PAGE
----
And for guests who like their wines chilled, fresh, and en vogue, there’s a better option than Chardonnay this Thanksgiving: Rosés made from pinot noir are dry and acidic but fruit-forward, typically exhibiting strawberry, raspberry, and cherry notes. They’re terrific with poultry, cheese, shellfish, and vegetables. Sanford’s 2015 Rosé of Pinot Noir, from California’s Santa Rita Hills, has exuberant cherry, cranberry, and raspberry flavors. Ponzi’s 2015 Pinot Noir Rosé, with strawberry and floral flavors at the fore, is another reliably good option.

Lest the little ones and non-drinkers feel left out of an all-pinot toast, order some of Navarro Vineyards’ non-alcoholic pinot noir grape juice, which is made from the same grapes that go into their award-winning wines.

Alternatives to pinot noir

Not sold on the idea of an all-pinot holiday meal, or have a relative who just won’t come if there’s no white wine on the table? Here are a few other Thanksgiving-appropriate wines:

  • Pinot gris: Fuller-bodied than Pinot Grigio, but made from the same grape. Your purveyor is likely to have solid offerings from Alsace, Oregon, and/or Anderson Valley, California. I like FEL’s 2015 Anderson Valley pinot gris, which is rife with zippy lemon meringue and stone fruit flavors.
Photo by James Ransom

Rhône (or Rhône-style) whites and reds: Next to pinot, red wines made from syrah and grenache, stars of France’s Rhône Valley, are the most versatile at the holiday table. Enlist your retailer’s help in finding a good bottle—you’re looking for expressions that are judiciously oaked and moderately sized. Rhône whites like E. Guigal’s 2014 Crozes-Hermitage Blanc have a similar weight to that of chardonnay, but are more minerally and floral.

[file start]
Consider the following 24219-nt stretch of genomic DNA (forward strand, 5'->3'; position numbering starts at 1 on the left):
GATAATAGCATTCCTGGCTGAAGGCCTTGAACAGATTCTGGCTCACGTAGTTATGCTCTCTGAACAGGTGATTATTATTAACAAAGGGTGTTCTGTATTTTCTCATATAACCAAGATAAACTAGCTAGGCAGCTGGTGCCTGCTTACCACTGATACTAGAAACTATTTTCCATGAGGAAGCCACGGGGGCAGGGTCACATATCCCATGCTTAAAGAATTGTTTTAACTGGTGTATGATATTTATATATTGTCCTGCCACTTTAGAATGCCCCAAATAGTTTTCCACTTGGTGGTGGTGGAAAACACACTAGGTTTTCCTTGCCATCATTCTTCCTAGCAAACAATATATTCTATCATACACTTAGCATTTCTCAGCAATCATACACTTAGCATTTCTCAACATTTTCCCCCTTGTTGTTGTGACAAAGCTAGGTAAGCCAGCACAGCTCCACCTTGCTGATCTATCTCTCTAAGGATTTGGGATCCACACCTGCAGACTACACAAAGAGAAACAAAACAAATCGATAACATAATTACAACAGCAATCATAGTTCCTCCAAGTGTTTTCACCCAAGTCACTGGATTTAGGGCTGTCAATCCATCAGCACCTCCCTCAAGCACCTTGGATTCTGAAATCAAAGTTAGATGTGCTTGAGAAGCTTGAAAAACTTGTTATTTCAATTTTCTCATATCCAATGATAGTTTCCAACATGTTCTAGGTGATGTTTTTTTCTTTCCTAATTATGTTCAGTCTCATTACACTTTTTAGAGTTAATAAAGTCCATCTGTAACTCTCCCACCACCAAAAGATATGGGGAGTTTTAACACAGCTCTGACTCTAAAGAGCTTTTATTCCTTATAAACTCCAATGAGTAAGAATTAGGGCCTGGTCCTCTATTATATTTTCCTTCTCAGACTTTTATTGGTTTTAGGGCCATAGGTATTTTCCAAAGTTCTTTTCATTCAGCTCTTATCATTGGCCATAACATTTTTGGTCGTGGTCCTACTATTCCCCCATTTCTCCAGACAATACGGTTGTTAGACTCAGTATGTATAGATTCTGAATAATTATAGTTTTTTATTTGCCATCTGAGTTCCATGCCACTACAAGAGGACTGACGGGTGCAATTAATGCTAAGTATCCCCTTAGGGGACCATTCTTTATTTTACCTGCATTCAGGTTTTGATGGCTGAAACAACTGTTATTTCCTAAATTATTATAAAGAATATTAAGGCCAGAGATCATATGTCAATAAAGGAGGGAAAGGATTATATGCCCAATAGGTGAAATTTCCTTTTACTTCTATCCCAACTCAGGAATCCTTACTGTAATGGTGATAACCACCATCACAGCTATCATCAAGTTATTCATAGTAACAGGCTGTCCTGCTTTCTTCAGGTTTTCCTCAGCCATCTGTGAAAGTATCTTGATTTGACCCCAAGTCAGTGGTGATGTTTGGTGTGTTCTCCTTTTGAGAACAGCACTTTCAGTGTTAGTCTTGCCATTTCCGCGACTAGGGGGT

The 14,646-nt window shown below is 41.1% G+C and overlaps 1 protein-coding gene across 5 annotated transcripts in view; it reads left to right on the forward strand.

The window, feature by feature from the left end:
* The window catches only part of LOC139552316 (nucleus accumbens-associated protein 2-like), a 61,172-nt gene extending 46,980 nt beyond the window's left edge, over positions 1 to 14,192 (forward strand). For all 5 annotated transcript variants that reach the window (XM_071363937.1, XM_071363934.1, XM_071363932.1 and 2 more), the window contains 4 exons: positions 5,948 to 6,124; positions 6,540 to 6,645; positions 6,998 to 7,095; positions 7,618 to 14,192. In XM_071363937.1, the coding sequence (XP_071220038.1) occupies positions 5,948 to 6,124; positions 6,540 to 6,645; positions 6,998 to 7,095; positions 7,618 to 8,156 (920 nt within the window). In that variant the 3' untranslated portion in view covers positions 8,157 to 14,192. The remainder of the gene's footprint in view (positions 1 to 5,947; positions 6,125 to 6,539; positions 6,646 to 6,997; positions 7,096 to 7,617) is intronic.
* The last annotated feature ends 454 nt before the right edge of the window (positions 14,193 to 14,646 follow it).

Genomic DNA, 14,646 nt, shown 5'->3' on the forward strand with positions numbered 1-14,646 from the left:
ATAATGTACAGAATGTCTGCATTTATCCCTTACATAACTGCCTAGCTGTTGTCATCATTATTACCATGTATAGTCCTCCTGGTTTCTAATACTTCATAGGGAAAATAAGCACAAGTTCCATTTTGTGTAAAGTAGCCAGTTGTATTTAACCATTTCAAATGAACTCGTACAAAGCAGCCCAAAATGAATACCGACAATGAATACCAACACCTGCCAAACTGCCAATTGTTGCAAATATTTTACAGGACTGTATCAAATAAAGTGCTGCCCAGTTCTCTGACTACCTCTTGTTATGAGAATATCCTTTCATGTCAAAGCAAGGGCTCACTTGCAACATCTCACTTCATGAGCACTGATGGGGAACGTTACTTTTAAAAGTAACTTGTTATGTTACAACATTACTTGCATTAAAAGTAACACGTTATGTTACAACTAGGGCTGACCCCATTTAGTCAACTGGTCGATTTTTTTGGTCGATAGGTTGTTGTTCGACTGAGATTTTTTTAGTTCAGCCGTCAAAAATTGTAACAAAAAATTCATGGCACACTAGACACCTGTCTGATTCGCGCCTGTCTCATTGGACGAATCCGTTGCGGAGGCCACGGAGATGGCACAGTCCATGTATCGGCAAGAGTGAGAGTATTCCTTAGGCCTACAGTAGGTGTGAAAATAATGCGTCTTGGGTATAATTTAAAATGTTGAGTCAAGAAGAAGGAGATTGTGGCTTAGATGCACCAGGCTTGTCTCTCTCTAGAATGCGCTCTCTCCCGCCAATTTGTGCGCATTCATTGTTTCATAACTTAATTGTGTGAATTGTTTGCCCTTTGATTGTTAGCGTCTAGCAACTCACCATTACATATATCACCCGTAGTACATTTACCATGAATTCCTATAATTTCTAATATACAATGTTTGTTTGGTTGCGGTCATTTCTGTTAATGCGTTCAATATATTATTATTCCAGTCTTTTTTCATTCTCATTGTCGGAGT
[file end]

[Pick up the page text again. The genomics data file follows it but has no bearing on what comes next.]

• Beaujolais: Beaujolais Nouveau is released the week before Thanksgiving and some expressions of this lighter-bodied red made from the gamay grape will fit the bill on Turkey Day.
  • Tawny Port: Pumpkin pie, meet your match. The candied nut and fig notes in tawny Port (try Warre’s Otima 10 Year Tawny Port) marry with the pie’s nutmeg notes nicely. Though Port is typically an after-dinner drink, we will not judge you if you enjoyed a glass alongside leftovers of your aunt’s yams-and-marshmallows dish after your company leaves.

What wine do you serve on Thanksgiving? And do you ask guests to bring, or do you do it all yourself? Tell us in the comments!

5 Comments

Sheb November 6, 2016
A few things to amend in this article:<br />1) Blanc de Noir production only allows for the two black grapes: Pinot Noir & Pinot Meunier. The 25% Chardonnay allowance is not allowed.<br />2) In Champagne, rosé production does allow for all approved varieties: Pinot Noir, Chardonnay, Pinot Meunier, Pinot Blanc, Pinot Gris, Arbane, Petit Meslier.<br />3) Not sure if the statement regarding rosé typically being 2/3 black grapes really stands up- for grower (RM) houses it would really depend upon which grapes they have access to and where they are located.<br />4) I swear I am not part of the CIVC, just an advocate for accuracy in the wine world!<br /><br />
 
anotherfoodieblogger November 3, 2016
I'm glad you stuck a couple of whites in here, as allergies prevent me from drinking reds. I live in Oregon and almost always buy Oregon whites!
 
ChefJune November 3, 2016
afb - have you had Penner-Ash's Viognier? It's the stuff of dreams, imho.
 
Jennifer October 31, 2016
Thanksgiving is an American holiday. Fortunately for wine-bibbers, there are so many great American wines! The rest of the year, let's drink internationally--on Thanksgiving, let's drink locally. For myself, because I live in Central New York, I'll definitely pair my turkey with wines (including Pinot Noirs) from the Finger Lakes. I anticipate flying to Tuscany on New Year's Day (lucky me), so I assure you my near future features Brunellos (not jingoistic)--but really and truly, why are we celebrating anything other than all-American wines on T'giving?
 
ChefJune November 1, 2016
Jennifer, I was just coming here to say the same thing. And personally, I rather like Zinfandel (red, of course!) with Thanksgiving dinner. Or one of the NorCal red blends, such as Marietta Cellars Old Vine Red. The robust and fruity flavors of the wines go so well with the turkey, the cranberry sauce, and just about everything else. I also always like to open a bottle or two of Finger Lakes Riesling for those who really want white. It's just so darned versatile.<br /><br />